Aspen chamber pushes new lodging tax
Ryan Summerlin March 30, 2010
ASPEN – The Aspen Chamber Resort Association will ask the City Council to put a new 1 percent lodging tax, devoted to resort marketing, before Aspen voters in November.
The ACRA board of directors voted unanimously Tuesday to move forward with the tax proposal after a brief discussion.
The Aspen Lodging Association supports the move, said Warren Klug, board chairman and manager of the Aspen Square Hotel.
“I think we all recognize this is the best, most expedient way to do it,” he said.
The 1 percent sales tax on lodging would be added to an existing 1 percent lodging tax, the proceeds of which are split between resort marketing and the city’s free bus system. In other words, a 0.5 percent tax is devoted to marketing.
The existing tax is expected to generate $450,000 for marketing in 2010; the additional tax would bring that total to nearly $1.5 million, said Debbie Braun, ACRA president.
Last year, the chamber attempted to boost the marketing fund through the formation of a local marketing district that was to encompass the resort’s lodging properties. A new 1 percent tax was to be charged on lodging accommodations within the district; only voters residing inside the district could vote on the tax measure.
Snafus related to who was and wasn’t supposed to be voting led the county clerk to pull the question from the ballot altogether.
This time, ACRA will simply seek to add to the existing lodging tax with a citywide vote. No special district is proposed.
“It’s not a slam dunk,” Klug predicted of the election outcome, “but I personally think if we do this thing right, we’ll get it passed.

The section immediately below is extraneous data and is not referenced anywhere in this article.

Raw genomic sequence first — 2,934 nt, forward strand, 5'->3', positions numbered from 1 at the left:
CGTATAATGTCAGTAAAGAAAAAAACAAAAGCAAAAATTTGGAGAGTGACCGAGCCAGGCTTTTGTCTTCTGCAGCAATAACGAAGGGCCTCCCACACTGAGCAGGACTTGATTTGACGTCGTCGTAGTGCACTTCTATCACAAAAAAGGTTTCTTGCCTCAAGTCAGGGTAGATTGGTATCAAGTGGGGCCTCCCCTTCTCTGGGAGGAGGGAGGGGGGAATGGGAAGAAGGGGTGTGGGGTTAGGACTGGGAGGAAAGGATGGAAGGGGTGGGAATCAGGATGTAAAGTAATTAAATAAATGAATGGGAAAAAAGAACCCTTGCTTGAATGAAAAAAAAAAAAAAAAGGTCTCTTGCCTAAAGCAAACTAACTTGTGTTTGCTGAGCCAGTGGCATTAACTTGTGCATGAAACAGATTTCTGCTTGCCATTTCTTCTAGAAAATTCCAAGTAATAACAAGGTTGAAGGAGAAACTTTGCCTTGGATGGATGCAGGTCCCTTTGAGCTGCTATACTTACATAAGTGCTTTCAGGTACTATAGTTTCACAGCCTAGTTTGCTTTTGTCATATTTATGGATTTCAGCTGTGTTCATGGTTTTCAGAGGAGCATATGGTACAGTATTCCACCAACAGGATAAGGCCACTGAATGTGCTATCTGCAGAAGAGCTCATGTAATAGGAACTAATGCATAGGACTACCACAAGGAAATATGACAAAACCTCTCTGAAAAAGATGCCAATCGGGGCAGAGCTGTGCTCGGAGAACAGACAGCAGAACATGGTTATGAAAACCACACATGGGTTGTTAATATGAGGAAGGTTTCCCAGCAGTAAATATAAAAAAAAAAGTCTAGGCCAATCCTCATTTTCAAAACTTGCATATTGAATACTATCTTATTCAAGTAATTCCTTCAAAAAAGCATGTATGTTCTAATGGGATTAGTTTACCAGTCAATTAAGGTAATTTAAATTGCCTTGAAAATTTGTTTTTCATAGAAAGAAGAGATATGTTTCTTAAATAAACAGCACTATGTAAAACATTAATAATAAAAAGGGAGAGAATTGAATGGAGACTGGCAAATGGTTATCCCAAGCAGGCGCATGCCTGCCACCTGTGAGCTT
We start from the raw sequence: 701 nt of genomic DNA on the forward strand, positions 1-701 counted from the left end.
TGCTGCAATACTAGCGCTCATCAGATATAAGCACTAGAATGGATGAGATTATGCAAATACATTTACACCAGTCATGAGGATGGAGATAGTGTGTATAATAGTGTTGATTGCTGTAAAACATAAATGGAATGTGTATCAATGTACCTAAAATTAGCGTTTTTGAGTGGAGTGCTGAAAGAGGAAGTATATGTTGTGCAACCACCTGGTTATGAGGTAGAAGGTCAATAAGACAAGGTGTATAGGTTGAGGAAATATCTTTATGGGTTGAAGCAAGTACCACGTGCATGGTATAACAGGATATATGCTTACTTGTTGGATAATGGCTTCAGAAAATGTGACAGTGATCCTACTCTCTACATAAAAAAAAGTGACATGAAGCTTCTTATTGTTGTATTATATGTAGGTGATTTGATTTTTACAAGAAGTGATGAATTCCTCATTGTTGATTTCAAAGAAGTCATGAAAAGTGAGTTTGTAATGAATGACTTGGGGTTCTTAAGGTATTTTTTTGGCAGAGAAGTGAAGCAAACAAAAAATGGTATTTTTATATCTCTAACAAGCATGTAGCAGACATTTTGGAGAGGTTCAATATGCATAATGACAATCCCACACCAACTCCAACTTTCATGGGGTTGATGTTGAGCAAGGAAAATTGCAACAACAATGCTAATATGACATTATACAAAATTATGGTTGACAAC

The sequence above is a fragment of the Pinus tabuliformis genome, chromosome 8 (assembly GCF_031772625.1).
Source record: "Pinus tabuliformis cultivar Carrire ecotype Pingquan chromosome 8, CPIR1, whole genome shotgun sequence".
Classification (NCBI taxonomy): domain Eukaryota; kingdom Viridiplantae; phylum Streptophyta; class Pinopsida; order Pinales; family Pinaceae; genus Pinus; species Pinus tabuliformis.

“There are people who are going to vote no.”
“We need to get more than just the lodges’ support,” said Dale Paas, board member and representative of the Limelight Lodge. “We need to get more than just the businesses’ support.”
Mayor Mick Ireland has volunteered to lead the campaign to promote passage of the ballot measure, though the council has yet to formally agree to put it before voters. ACRA officials will meet with the council in a work session next month, Braun said.
The proposed tax, though it would be charged on hotel and lodging room stays, will make the community take a measure of responsibility for the resort’s tourism fortunes, Ireland said.
“I think this is a step we need to take,” he said. “Unfortunately, in Aspen, people only take the discussion seriously if they have to vote on it.”
This year’s marketing budget – to be spent on spring, summer and fall promotional efforts – totals $950,000, according to Braun. That sum includes $450,000 from the existing tax, plus a $100,000 grant from the city and a $400,000 loan from the city that is to be repaid over a five-year period.
If the 1 percent tax passes in November, part of the proceeds will go toward repaying the debt. If it doesn’t pass, ACRA will need to work out a longer repayment schedule with the city, Braun said.
She anticipates conducting a summit in May that draws community input into the marketing discussion.
The Aspen Skiing Co. spearheads the resort’s winter marketing efforts.